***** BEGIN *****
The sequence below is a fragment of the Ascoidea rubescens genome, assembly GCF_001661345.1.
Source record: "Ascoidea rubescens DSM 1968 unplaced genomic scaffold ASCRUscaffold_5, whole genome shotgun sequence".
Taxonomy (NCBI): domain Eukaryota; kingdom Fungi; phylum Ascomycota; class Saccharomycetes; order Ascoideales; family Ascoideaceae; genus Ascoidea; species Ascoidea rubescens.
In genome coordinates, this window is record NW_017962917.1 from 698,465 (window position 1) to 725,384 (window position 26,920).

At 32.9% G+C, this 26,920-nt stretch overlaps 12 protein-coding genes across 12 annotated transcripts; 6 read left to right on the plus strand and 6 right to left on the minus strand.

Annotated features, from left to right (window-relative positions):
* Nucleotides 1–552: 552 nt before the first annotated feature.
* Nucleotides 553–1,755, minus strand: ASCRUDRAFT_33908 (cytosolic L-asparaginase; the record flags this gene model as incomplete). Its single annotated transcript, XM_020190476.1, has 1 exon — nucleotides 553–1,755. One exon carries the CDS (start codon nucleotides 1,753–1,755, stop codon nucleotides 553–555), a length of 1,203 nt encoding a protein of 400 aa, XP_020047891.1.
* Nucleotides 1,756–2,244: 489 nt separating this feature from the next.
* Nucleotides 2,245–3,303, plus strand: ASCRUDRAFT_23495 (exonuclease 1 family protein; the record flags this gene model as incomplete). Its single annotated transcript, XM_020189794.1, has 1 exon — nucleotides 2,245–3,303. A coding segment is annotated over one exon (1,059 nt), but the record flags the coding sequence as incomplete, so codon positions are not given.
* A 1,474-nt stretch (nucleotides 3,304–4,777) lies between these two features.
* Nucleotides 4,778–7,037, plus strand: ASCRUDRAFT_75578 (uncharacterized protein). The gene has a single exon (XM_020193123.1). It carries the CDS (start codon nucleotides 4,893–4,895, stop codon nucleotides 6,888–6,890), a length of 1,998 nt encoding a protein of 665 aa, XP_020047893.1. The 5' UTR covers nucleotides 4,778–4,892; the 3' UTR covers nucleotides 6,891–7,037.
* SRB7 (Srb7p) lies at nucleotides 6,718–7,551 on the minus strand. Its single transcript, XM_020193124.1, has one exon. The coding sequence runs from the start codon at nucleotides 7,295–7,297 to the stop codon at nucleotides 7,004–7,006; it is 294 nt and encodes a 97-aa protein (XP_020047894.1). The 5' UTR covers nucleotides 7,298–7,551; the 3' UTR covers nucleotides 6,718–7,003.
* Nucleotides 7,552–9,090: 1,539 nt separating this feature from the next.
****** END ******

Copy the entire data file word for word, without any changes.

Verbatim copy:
The sequence below is a fragment of the Ascoidea rubescens genome, assembly GCF_001661345.1.
Source record: "Ascoidea rubescens DSM 1968 unplaced genomic scaffold ASCRUscaffold_5, whole genome shotgun sequence".
Taxonomy (NCBI): domain Eukaryota; kingdom Fungi; phylum Ascomycota; class Saccharomycetes; order Ascoideales; family Ascoideaceae; genus Ascoidea; species Ascoidea rubescens.
In genome coordinates, this window is record NW_017962917.1 from 698,465 (window position 1) to 725,384 (window position 26,920).

At 32.9% G+C, this 26,920-nt stretch overlaps 12 protein-coding genes across 12 annotated transcripts; 6 read left to right on the plus strand and 6 right to left on the minus strand.

Annotated features, from left to right (window-relative positions):
* Nucleotides 1–552: 552 nt before the first annotated feature.
* Nucleotides 553–1,755, minus strand: ASCRUDRAFT_33908 (cytosolic L-asparaginase; the record flags this gene model as incomplete). Its single annotated transcript, XM_020190476.1, has 1 exon — nucleotides 553–1,755. One exon carries the CDS (start codon nucleotides 1,753–1,755, stop codon nucleotides 553–555), a length of 1,203 nt encoding a protein of 400 aa, XP_020047891.1.
* Nucleotides 1,756–2,244: 489 nt separating this feature from the next.
* Nucleotides 2,245–3,303, plus strand: ASCRUDRAFT_23495 (exonuclease 1 family protein; the record flags this gene model as incomplete). Its single annotated transcript, XM_020189794.1, has 1 exon — nucleotides 2,245–3,303. A coding segment is annotated over one exon (1,059 nt), but the record flags the coding sequence as incomplete, so codon positions are not given.
* A 1,474-nt stretch (nucleotides 3,304–4,777) lies between these two features.
* Nucleotides 4,778–7,037, plus strand: ASCRUDRAFT_75578 (uncharacterized protein). The gene has a single exon (XM_020193123.1). It carries the CDS (start codon nucleotides 4,893–4,895, stop codon nucleotides 6,888–6,890), a length of 1,998 nt encoding a protein of 665 aa, XP_020047893.1. The 5' UTR covers nucleotides 4,778–4,892; the 3' UTR covers nucleotides 6,891–7,037.
* SRB7 (Srb7p) lies at nucleotides 6,718–7,551 on the minus strand. Its single transcript, XM_020193124.1, has one exon. The coding sequence runs from the start codon at nucleotides 7,295–7,297 to the stop codon at nucleotides 7,004–7,006; it is 294 nt and encodes a 97-aa protein (XP_020047894.1). The 5' UTR covers nucleotides 7,298–7,551; the 3' UTR covers nucleotides 6,718–7,003.
* Nucleotides 7,552–9,090: 1,539 nt separating this feature from the next.